Santorum: College Students Are ‘Ridiculed’ For Being Conservative

Rick Santorum doubled down Sunday on his remarkable claim that President Obama is a “snob” for wanting all Americans to be able to go to college.

He offered a few different explanations. One was that some people aspire to careers that don’t require a college education. Another was that conservatives are “singled out” and “ridiculed” for their beliefs on college campuses.

Santorum’s lengthy exchange with ABC’s George Stephanopoulos on “This Week”:

STEPHANOPOULOS:  Now getting to college has been part of the American dream for generations, Senator.  Why does articulating an aspiration make the president a snob?

SANTORUM:  I think because there are lot of people in this country that have no desire or no aspiration to go to college, because they have a different set of skills and desires and dreams that don’t include college. 

And to sort of lay out there that somehow this is — this is — should be everybody’s goal, I think, devalues the tremendous work that people who, frankly, don’t go to college and don’t want to go to college because they have a lot of other talents and skills that, frankly, college, you know, four-year colleges may not be able to assist them. 

And there are other — there’s technical schools, there’s additional training, vocational training.  There’s skills and apprenticeships.  There’s all sorts of things that people can do to upgrade their skills to be very productive and —

(CROSSTALK) 

SANTORUM:  — and build their community.

STEPHANOPOULOS:  All he said was he wants, quote, “every American to commit to at least one year or more of higher education or career training.”  In your interview with Glenn Beck this week, you seemed to go further.  You said I understand why Barack Obama wants to send every kid to college, because they are indoctrination mills.  What did that mean?

SANTORUM:  Well, of course.  I mean, you look at the colleges and universities, George.  This is not – this is not something that’s new for most Americans, is how liberal our colleges and universities are and how many children in fact are – look, I’ve gone through it.  I went through it at Penn State.  You talk to most kids who go to college who are conservatives, and you are singled out, you are ridiculed, you are – I can tell you personally, I know that, you know, we – I went through a process where I was docked for my conservative views.  This is sort of a regular routine (ph).  You know the statistic that at least I was familiar with from a few years ago — I don’t know if it still holds true but I suspect it may even be worse – that 62 percent of kids who enter college with some sort of faith commitment leave without it.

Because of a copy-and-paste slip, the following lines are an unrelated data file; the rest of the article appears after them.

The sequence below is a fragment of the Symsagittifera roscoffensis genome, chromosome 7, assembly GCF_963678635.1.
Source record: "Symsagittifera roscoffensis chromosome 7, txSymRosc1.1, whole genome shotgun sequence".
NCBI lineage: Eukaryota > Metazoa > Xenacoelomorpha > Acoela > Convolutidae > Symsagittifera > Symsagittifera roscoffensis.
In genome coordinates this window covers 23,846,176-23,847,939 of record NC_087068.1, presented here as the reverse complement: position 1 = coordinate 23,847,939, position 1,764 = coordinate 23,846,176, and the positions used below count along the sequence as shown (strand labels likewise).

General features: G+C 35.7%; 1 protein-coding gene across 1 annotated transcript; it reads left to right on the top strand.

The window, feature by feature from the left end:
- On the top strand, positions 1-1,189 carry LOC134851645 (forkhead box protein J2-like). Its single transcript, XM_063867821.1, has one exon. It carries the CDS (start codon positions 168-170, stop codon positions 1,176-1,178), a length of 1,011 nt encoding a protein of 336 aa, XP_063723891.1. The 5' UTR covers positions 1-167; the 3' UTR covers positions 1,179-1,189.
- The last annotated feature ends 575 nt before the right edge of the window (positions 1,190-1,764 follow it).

STEPHANOPOULOS:  But Senator, when you put all this together—

SANTORUM:  This is not a neutral setting.

STEPHANOPOULOS:  — it makes it sound like you think there is something wrong with encouraging college education.

SANTORUM:  No, not at all, but understand that we have some real problems at our college campuses with political correctness, with an ideology that is forced upon people who, you know, who may not agree with the politically correct left doctrine.  And one of the things that I’ve spoken out on and will continue to speak out is to make sure that conservative and more mainstream, common-sense conservative and principles that have made this country great are reflected in our college courses and with college professors.  And at many, many, and I would argue most institutions in this country, that simply isn’t the case.

ABOUT THE AUTHOR

Sahil Kapur is TPM's senior congressional reporter and Supreme Court correspondent. His articles have been published in the Huffington Post, The Guardian and The New Republic. Email him at sahil@talkingpointsmemo.com and follow him on Twitter at @sahilkapur.
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